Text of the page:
THE ARENA: July 05, AU Edition
Sixty million Frenchmen – and even several Age readers – can’t be wrong
A good friend of mine recently acquired an antique Atomic brand coffee maker. You know the ones I’m talking about: they’re curvy, stylish and Italian, and have more class in their steam control nozzle than any modern $1,999 job that grinds the beans automatically and can be picked up at any big homewares store has in its entire plastic housing. He was telling me about the great history of the things (during World War II, for example, workers at the Atomic factory in Italy stamped the filter’s drip-holes in a Star of David pattern, in quiet protest against the Nazis), and we mused on how amazing it was that, back when the machine was invented, the word ‘atomic’ was the advertising copywriter’s ace in the hole. The boundless promise of the future, the power of science to solve problems, the latest and greatest in technology and design – all were summed up by that one word: ‘atomic’.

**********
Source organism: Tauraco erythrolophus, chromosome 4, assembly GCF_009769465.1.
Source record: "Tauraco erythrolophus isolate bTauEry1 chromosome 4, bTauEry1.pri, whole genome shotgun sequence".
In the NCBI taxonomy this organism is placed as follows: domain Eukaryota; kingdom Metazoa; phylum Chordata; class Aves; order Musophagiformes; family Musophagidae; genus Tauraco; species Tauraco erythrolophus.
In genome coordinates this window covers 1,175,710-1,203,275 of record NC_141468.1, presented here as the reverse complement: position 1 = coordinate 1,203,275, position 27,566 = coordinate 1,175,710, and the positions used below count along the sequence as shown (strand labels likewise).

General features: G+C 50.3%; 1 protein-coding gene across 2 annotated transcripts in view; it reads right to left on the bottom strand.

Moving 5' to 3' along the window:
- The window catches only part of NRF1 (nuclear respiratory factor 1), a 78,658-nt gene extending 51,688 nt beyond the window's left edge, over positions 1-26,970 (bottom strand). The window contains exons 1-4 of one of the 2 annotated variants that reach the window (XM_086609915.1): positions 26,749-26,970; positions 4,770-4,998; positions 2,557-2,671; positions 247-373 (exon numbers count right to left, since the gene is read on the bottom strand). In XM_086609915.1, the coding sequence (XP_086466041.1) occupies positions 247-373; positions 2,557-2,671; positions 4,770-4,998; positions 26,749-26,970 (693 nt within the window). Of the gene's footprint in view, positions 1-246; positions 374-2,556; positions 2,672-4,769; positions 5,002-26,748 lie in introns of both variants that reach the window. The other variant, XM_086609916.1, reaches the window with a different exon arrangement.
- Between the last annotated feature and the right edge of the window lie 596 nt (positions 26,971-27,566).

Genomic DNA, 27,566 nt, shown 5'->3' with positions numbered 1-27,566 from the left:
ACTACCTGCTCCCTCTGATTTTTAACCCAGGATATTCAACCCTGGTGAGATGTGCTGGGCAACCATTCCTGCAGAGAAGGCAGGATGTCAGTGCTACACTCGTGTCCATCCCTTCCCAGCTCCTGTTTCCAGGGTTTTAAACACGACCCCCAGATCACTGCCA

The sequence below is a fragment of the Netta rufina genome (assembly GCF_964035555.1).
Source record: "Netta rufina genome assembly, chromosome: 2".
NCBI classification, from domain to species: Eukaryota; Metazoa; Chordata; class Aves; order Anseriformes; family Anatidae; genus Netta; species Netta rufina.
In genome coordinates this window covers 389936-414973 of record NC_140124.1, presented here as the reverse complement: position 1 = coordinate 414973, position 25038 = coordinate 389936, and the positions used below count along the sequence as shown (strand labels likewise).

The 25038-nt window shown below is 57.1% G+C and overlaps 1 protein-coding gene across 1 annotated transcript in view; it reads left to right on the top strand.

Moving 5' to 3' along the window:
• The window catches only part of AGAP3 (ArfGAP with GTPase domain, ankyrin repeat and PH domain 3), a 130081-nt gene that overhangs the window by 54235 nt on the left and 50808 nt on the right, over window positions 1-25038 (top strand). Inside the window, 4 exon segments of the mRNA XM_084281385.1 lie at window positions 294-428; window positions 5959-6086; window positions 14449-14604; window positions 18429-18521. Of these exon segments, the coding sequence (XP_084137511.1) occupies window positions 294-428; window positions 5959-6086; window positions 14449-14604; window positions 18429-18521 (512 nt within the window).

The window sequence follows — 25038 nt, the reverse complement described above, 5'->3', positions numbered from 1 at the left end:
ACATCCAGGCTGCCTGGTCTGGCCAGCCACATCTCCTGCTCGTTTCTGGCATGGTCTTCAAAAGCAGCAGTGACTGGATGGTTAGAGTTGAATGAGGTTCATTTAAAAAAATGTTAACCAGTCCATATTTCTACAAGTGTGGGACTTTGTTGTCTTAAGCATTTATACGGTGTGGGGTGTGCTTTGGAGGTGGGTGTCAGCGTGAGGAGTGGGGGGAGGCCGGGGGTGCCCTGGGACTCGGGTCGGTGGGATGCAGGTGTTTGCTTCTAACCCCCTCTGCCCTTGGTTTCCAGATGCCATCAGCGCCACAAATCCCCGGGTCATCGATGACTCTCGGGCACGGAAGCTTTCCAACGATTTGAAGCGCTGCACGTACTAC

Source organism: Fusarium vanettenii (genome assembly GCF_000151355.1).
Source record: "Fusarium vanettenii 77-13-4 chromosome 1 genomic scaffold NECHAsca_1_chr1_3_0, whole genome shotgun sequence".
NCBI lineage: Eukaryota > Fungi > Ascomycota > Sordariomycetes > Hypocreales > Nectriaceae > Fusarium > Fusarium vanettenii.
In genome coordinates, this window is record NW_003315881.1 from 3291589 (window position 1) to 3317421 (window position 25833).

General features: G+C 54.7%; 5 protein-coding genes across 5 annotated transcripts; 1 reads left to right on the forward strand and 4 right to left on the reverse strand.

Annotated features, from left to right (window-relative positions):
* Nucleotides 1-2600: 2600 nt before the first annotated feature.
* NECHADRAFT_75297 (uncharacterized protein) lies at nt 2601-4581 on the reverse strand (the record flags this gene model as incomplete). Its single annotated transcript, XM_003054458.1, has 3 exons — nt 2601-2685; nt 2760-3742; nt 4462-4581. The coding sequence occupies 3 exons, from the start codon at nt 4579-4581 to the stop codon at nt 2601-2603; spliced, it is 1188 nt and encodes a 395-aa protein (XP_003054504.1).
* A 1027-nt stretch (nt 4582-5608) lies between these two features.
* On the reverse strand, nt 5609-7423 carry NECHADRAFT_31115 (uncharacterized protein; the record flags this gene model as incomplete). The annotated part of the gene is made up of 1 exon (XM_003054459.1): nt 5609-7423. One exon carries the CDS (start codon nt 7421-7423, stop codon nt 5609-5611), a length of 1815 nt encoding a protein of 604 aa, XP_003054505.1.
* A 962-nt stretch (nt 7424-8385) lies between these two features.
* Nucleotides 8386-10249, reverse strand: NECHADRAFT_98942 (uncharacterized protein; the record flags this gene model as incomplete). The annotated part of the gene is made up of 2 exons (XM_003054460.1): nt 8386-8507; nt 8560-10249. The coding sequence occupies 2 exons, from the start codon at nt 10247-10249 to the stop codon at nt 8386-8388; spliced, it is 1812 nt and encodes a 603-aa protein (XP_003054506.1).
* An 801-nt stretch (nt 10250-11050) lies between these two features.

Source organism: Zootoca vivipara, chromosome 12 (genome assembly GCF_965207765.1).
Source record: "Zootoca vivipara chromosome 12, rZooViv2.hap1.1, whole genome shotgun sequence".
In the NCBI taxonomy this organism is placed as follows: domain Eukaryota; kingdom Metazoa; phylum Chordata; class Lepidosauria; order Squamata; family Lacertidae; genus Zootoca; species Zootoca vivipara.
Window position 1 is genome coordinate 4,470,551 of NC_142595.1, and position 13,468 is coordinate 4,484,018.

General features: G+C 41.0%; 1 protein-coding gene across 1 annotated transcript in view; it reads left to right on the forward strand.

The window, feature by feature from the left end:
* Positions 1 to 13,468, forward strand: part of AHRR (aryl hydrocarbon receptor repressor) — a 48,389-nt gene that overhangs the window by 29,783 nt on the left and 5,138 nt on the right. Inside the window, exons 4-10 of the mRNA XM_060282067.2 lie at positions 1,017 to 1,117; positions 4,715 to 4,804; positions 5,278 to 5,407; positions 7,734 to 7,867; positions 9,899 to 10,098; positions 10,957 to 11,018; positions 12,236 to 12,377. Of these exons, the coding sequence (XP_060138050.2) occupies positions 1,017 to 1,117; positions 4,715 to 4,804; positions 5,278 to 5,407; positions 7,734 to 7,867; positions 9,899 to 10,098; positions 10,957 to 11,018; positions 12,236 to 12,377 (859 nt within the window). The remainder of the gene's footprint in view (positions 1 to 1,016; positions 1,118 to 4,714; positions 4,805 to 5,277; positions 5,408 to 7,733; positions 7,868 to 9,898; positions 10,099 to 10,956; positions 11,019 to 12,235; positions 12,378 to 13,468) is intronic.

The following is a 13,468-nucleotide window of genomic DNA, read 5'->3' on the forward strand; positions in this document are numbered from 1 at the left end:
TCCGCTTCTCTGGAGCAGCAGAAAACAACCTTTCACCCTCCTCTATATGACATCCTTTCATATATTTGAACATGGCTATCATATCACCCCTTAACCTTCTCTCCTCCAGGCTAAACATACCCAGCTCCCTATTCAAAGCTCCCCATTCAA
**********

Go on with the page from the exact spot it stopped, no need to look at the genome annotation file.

Indeed, we were all supposed to be commuting back and forth to the moon in our atomic flying space-cars by now.
But in 2005, Holden’s not making any nuclear-powered Commodores, car makers still tout road-holding – rather than gravity-defying – ability as a selling point, and the word ‘atomic’ has long-since been hijacked to represent everything bad that the men (and they’re always men) in the white lab coats can come up with.
It is time for this to end. Australia, and the world, are on the brink of serious energy shortfalls, yet one of the safest, cleanest, and even greenest electricity supplies in the country is still only being talked about by most politicians in sideways whispers. Fortunately, since I broached this topic in this column two months ago, things have started to change. The Chicken Little propaganda that has, with the help of compliant journalists, teachers unions, and politicians, scared normally-unflappable Australians into thinking that nuclear power will see mushroom clouds rising over Sydney Harbour, is beginning to come undone.